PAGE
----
Chest x-ray and CT scan at admission and follow-up. Chest x-ray showed pleural effusion changes in both lungs (A). CT scan showed abundant ascites and multiple enlarged lymph nodes including right inguinal, splenic hilum and periaortic lymph nodes as well as hypertrophic lesion of the retroperitoneum and mediastinum (arrow) (B). CT scan showed disappearance of ascites and decrease in size of the enlarged lymph nodes as well as retroperitoneal and mediastinal hypertrophy (C).

According to his clinical symptoms, signs, and echocardiography results, we presumptively diagnosed congestive heart failure, atrial fibrillation due to DCMP, or myocarditis of unknown viral infection.

We prescribed furosemide 40 mg, digoxin 0.125 mg, and aspirin 100 mg. His symptoms and chest radiography mildly improved, but the dyspnea, pitting edema and ascites persisted despite suitable medication for congestive heart failure.

After 8 months, he experienced worsening dyspnea, orthopnea, abdominal distension, and a new symptom in the form of a palpable inguinal lymph node. CT scan revealed pleural effusion in both lungs, a large amount of ascites, enlargement of the lymph nodes of the lesser omentum, splenic hilum, mesentery, and periaortic and right inguinal lymph nodes as well as hypertrophic lesion of the retroperitoneum and mediastinum (Fig. 1B). The patient’s cardiac function had deteriorated, and his ejection fraction had decreased by 21%. An excisional biopsy of the right inguinal area was performed, and the histopathological findings revealed dense lymphoplasmacytic infiltration, obliterative phlebitis, and dense fibrosis (Fig. 2). Immunohistochemical staining indicated that the majority (54%) of plasma cells were positive for IgG (Fig. 2). His serum IgG4 level was elevated to 196 mg/dL (normal, 3.9-86.4 mg/dL) (Tab. I).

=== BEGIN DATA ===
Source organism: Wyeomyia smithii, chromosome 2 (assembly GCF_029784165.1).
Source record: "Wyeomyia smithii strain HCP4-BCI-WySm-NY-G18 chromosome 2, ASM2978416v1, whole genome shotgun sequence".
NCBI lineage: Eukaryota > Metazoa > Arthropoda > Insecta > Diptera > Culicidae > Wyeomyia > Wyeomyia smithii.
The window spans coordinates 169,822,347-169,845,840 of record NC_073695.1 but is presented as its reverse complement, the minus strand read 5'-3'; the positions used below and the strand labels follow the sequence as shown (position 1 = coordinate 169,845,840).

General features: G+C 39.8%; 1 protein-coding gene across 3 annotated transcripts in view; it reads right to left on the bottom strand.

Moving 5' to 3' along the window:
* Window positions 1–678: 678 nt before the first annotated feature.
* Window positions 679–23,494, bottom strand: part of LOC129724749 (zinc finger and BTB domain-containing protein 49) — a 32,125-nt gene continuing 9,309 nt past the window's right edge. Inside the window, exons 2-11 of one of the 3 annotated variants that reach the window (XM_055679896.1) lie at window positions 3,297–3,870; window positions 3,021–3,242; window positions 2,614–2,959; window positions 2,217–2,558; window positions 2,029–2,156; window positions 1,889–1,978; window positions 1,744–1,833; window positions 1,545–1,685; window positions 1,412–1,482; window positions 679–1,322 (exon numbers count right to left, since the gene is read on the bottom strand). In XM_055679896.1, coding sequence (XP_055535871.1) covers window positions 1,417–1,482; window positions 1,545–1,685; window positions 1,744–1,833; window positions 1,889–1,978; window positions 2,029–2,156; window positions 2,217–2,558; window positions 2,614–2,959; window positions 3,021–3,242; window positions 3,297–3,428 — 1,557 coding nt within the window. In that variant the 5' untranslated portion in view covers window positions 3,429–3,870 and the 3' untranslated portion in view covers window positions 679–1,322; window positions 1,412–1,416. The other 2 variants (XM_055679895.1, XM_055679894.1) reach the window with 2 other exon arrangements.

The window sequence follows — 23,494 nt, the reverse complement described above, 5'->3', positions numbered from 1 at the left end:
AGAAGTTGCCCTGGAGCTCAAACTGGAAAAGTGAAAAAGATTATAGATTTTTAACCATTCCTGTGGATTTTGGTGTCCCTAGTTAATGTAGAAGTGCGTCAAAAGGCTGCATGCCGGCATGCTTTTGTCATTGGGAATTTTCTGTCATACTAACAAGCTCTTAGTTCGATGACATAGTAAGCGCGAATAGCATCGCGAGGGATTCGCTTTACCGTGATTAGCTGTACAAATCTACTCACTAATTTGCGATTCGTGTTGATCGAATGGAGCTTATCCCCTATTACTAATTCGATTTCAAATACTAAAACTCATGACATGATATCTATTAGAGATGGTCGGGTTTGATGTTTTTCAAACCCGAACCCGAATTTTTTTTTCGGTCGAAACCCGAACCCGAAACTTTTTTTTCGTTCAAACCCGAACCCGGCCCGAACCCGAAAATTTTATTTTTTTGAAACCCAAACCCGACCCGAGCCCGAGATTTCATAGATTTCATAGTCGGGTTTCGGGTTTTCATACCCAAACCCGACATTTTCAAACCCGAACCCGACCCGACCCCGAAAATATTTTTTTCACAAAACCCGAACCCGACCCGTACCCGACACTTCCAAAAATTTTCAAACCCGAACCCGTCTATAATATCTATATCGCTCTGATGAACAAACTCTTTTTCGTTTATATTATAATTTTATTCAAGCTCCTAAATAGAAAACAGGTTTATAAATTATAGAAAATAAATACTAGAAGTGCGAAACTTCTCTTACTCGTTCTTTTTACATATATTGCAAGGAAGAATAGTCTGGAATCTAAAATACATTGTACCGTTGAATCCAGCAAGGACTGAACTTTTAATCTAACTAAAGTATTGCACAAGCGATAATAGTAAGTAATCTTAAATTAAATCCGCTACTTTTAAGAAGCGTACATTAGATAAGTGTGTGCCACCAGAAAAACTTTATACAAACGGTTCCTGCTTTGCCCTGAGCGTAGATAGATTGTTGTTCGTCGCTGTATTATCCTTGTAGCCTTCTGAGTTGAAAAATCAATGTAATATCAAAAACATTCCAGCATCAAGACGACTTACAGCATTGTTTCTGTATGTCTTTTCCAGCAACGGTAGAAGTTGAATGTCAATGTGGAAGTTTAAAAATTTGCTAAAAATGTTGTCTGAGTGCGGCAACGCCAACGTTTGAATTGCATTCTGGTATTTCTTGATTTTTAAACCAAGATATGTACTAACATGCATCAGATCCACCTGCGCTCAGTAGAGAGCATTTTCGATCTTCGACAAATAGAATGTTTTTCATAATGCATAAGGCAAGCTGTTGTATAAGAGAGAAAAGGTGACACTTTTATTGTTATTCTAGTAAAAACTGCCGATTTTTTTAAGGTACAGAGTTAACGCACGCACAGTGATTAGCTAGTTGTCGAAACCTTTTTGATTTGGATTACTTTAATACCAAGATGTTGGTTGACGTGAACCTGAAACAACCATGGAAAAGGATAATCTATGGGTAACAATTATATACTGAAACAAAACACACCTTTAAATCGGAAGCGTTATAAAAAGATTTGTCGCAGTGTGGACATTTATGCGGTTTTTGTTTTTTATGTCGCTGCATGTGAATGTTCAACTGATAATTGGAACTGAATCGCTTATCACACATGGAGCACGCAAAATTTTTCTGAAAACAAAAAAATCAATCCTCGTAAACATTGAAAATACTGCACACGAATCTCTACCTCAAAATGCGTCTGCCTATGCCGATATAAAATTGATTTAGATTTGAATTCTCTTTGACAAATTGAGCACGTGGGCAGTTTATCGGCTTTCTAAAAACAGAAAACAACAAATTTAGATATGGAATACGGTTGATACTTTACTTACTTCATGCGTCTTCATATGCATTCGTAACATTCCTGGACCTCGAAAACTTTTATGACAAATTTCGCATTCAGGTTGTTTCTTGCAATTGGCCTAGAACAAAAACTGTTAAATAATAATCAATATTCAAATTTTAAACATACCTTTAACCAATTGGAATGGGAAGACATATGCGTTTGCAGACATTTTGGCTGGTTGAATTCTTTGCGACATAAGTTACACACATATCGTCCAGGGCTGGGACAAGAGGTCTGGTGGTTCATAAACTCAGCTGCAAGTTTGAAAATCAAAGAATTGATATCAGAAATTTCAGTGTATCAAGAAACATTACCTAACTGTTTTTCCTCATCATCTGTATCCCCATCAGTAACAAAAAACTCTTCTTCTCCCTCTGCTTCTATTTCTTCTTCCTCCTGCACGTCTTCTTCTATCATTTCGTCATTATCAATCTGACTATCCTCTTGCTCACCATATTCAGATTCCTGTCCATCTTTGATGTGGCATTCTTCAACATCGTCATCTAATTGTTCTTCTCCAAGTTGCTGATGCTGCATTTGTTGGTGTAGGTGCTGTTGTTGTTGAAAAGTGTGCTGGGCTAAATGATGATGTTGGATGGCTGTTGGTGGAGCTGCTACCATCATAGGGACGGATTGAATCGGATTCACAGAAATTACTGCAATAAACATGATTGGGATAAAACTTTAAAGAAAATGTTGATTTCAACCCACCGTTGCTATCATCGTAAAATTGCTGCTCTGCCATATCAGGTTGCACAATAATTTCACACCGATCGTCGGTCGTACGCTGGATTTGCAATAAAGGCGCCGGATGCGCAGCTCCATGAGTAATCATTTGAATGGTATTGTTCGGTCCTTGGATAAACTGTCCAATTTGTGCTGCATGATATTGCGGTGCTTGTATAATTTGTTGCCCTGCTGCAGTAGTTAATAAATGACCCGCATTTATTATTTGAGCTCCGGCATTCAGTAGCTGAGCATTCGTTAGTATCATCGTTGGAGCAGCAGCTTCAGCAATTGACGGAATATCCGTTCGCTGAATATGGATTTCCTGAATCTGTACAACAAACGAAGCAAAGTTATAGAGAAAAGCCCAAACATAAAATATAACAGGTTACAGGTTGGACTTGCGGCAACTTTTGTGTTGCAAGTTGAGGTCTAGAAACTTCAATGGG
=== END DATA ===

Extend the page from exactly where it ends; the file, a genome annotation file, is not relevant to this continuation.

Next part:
Serum IgG4 levels, ejection fraction, and chamber size at admission and follow-up

IgG4 (mg/dL) EF (%) LVs/LVd dimension (mm) LVd mass/mass index (g/g/m2)
EF = ejection fraction; LVs = systolic left ventricle; LVd = diastolic left ventricle.
* We were able to assess only the result of echocardiography without further imaging.
First admission - 48.16 45.47/60.39
Second admission 196.0 20.54 55.88/61.78 185/97.4
After 1 month 130.0 -
After 2 months 82.1 -
After 6 months 83.6 36 Normal chamber size* -
After 1 year 83.1 52.19 38.52/52.75 164/82.3

Histopathological findings of the specimen obtained by excisional biopsy of right inguinal lymph node. Dense plasma cell infiltration and phlebitis (asterisk) (hematoxylin & eosin, ×400) (A). Dense fibrosis in lymph node stroma (hematoxylin & eosin, ×200) (B). Significant increase in IgG4-positive plasma cells (C) and IgG plasma cells (D). The ratio of IgG4 to IgG is 54% (immunohistochemical staining, ×400).

Based on the histopathological features and elevated serum IgG4 concentration, we diagnosed IgG4-related systemic disease. The patient was given prednisone at 125 mg/day for 7 days, 62.5 mg/day for 3 days, 30 mg/day for 3 weeks, and 20 mg/day for 2 weeks. The dose was then tapered by 5 mg every month to a maintenance dose of 5 mg/day. This dose of prednisone was maintained for about 2 months.

His symptoms improved dramatically, and follow-up chest radiography and CT scan showed markedly decreased pleural effusion, ascites, size of enlarged lymph nodes, and hypertrophy of the retroperitoneum and mediastinum (Fig. 1A and 1C).